tke494 t1_ja06c3q wrote

  1. Books are great, so lots of books are awesome. Some new bookstores, like Barnes and Noble, are branching out into selling other things more. That might have positives for reading, like getting more kids interested in reading. But, it has negatives, like LESS BOOKS. Most used bookstores just sell books.
  2. New books are expensive. As a poor college student, used bookstores were great for getting a collection of books. This conflicts a bit with my tendency toward a desire to have less stuff. Used bookstores help with that, too. They buy books, too. And, I use that money to buy more books.
  3. The one I went to in Chattanooga was huge, with a great selection. That's where I started the collection. But, the design was kind of boring. The really cool ones are converted from something else, and seem to have had shelves added at random. Just PACKED with books. I used to go to one in Pennsylvania. A former residence. The first time I went there, I thought it was decent sized. Then, I discovered the second floor. It also had a kitchen where you could make tea. I think there were some snacks. If they sold anything, it was on an honor system. I think it was the second or third time I went there that I discovered the attic. They had places to sit and read. They held poetry readings there.
  4. The place in Chattanooga was a chain, but most are not.
  5. I prefer used books to new books, even ignoring the price. They give me a sense that someone has already enjoyed this book.

RekindleFire t1_ja0bcju wrote

I know the Barnes & Noble in South Burlington, VT had a decent-sized used book section. I haven’t been since 2019 so I can’t confirm it is still there. It was in the Annex with new books they had on clearance. I’m yet to find another B&N that does this.

Where was the used bookstore in PA? I live near Philly so you have me curious now 😂


tke494 t1_ja11tzc wrote

It was in Carlisle. Outside Harrisburg. I moved away in 2008, so it might not still be there. Even then, the owner made a lot of her money off of online book sales. Another cool thing about the place was one decoration. In the cash register area, the counter and I think the walls were covered with wine corks. Minor, but not the kind of thing you would see in a chain.

I recall a used bookstore in Philly. I drove to Philly once largely for the bookstore. It had a cat. I adore cats. You don't see many cats in stores, though. It wasn't organized well, but that was because they had more books than shelves. Books just stacked on the floor. If I'd lived closer, I probably would have gone there a lot.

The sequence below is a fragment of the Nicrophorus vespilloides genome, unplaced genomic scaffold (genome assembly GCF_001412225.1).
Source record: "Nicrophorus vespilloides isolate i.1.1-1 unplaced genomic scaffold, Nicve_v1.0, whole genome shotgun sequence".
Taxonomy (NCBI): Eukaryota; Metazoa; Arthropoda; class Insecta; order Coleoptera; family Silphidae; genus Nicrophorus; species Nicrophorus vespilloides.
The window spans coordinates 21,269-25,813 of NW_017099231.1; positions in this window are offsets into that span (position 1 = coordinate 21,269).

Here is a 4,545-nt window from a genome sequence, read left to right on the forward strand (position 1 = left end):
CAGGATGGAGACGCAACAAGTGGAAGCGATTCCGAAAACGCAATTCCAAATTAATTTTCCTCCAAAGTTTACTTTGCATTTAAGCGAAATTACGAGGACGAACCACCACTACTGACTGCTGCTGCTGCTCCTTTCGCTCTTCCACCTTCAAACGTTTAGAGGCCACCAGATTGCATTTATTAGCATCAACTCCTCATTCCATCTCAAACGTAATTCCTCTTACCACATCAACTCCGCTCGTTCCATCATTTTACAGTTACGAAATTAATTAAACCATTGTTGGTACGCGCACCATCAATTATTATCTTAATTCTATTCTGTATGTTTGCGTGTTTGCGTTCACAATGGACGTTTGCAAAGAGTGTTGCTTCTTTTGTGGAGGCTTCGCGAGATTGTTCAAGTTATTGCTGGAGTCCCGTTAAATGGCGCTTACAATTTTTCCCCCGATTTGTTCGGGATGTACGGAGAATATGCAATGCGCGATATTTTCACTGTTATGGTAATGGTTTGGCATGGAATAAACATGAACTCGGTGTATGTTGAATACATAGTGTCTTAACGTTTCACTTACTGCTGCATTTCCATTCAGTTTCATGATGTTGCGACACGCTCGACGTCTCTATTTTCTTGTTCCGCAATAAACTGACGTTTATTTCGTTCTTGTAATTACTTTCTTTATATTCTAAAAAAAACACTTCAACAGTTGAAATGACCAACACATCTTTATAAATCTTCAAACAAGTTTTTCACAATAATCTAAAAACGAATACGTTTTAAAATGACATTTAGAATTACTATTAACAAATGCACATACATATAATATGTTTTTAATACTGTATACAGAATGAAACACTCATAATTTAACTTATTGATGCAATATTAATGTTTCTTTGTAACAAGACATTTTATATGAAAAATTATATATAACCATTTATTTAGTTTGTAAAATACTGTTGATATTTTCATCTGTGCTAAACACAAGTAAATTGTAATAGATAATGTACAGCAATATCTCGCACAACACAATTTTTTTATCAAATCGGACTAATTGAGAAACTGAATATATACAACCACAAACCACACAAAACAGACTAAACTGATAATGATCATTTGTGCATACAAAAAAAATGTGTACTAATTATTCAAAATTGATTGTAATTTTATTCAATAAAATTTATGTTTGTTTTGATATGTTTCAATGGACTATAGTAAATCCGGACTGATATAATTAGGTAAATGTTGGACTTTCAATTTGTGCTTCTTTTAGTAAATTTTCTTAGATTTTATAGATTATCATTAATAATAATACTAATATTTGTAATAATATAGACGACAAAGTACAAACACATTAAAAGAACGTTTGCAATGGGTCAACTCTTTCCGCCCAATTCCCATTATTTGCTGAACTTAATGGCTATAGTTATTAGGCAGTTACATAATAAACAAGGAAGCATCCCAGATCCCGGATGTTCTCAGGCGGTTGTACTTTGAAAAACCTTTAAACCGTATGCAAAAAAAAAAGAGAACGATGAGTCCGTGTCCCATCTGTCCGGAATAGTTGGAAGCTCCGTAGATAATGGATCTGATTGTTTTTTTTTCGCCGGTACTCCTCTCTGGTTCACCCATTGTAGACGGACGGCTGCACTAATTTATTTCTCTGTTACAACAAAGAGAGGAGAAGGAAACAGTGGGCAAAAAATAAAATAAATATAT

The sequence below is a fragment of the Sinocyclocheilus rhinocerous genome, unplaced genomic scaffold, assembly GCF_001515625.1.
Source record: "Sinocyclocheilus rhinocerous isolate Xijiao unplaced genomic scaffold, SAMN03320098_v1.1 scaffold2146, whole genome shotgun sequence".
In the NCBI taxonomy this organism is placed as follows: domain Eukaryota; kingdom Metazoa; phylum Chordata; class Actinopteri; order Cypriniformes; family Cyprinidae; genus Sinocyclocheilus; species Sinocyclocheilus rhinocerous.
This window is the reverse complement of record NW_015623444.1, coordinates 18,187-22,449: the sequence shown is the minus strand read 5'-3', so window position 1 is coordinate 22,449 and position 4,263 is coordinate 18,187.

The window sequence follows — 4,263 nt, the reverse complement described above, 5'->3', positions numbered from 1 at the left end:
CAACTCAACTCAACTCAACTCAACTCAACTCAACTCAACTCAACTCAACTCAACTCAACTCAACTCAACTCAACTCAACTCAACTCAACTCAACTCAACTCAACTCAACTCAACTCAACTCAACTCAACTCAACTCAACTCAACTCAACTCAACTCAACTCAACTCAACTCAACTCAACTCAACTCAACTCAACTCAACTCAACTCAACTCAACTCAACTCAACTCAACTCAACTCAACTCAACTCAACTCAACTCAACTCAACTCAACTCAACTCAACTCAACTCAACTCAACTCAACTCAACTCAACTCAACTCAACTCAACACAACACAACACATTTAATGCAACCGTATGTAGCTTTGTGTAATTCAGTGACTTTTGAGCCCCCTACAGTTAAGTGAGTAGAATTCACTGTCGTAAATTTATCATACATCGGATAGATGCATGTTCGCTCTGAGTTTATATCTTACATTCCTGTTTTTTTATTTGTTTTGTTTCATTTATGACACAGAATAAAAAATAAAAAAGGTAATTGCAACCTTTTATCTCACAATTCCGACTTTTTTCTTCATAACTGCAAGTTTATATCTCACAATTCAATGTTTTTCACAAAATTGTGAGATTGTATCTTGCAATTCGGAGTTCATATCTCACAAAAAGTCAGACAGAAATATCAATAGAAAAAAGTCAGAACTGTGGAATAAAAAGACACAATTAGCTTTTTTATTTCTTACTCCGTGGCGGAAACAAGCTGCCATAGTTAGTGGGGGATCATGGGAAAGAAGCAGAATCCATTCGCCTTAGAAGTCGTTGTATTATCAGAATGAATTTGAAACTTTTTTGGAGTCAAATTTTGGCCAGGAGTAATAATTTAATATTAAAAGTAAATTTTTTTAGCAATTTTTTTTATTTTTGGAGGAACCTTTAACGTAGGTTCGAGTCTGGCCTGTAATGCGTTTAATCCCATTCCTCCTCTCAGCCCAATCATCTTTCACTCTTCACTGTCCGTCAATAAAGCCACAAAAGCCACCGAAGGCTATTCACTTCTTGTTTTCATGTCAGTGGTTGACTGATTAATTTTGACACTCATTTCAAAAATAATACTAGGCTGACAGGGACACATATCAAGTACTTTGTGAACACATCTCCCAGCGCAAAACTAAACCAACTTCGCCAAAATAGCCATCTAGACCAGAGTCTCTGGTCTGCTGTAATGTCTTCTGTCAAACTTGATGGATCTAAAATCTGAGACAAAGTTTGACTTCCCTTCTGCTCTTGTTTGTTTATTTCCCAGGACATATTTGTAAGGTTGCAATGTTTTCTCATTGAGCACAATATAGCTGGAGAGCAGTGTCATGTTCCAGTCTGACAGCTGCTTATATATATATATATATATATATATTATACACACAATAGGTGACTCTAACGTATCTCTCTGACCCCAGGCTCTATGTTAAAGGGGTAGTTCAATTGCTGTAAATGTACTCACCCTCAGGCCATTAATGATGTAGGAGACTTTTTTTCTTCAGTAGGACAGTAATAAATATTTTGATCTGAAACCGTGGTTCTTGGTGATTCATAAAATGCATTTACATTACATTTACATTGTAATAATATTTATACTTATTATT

JarrickDe t1_ja5amjl wrote

Yeah to McKay's in Chattanooga. They are also in Knoxville, Nashville and two places in North Carolina.


NermalLand t1_ja0i4et wrote

For me it's the randomness. You have no idea when you walk in what you'll find or what you'll walk out with.


ErinAmpersand t1_ja0l3w0 wrote

I think it's at least partly because it's a collectively created monument to a shared truth:

We cannot afford to fully fund our reading addiction alone.

Libraries support this as well, but used bookstores are special, because each is filled with books that have been loved and are now being passed on with greatest possible care.


RndmBrutalLoveMaster t1_j9zu0xk wrote

My mom and I were just talking about how much we hate rummaging through second-hand or discount stores, and would rather pay full price. She mentioned discount stores like Ross or second hand clothing stores, and I mentioned used bookstores. I think some (many?) people love the thrill of the hunt and enjoy having a pre-loved item with history. /r/books definitely makes me feel like the minority here. Otoh I don't mind a well-curated used bookstore, preferably with a selection of new books - several bookstores in San Francisco have this happy medium.


MightySphincter t1_ja01gzi wrote

The smell and endless possibilities. Love them.


eliminate1337 t1_ja06in9 wrote

I mostly read older fantasy/sci-fi, classics, philosophy, and history, so used bookstores are much more likely to have a selection that interests me. I also prefer worn-in copies that I don't feel like I have to baby.

One of my favorites is finding an old mass-market fantasy classic for like, three dollars.


lucysucks t1_ja09wcs wrote

It’s the curation for me


sthetic t1_ja0jbzy wrote

Agreed. Occasionally I purge my bookshelf and try to sell the books at my local used bookstore. They always say, "We are pretty overflowing with books right now, so we aren't looking for anything new, but we'll take a look anyway while you go browse our shelves."

After about 10 minutes, I go back. I am always lucky if they take about half the books. Sometimes I'm bewildered by what they choose and what they reject ("just because you BOUGHT the book here doesn't mean we'll buy it back!"). But that's the reason the shelves are full of treasure.

Once I ordered a new book through them (Les Chants de Maldoror), a service they also provide. A few months later I saw a few copies on the New shelf. "Oh yeah, sometimes we do decide to stock books our customers order, if we see them and like them. Or maybe a bunch of other people besides you started ordering it."

The curation is the best part.


PrivacyPlease-_- t1_ja1i4ow wrote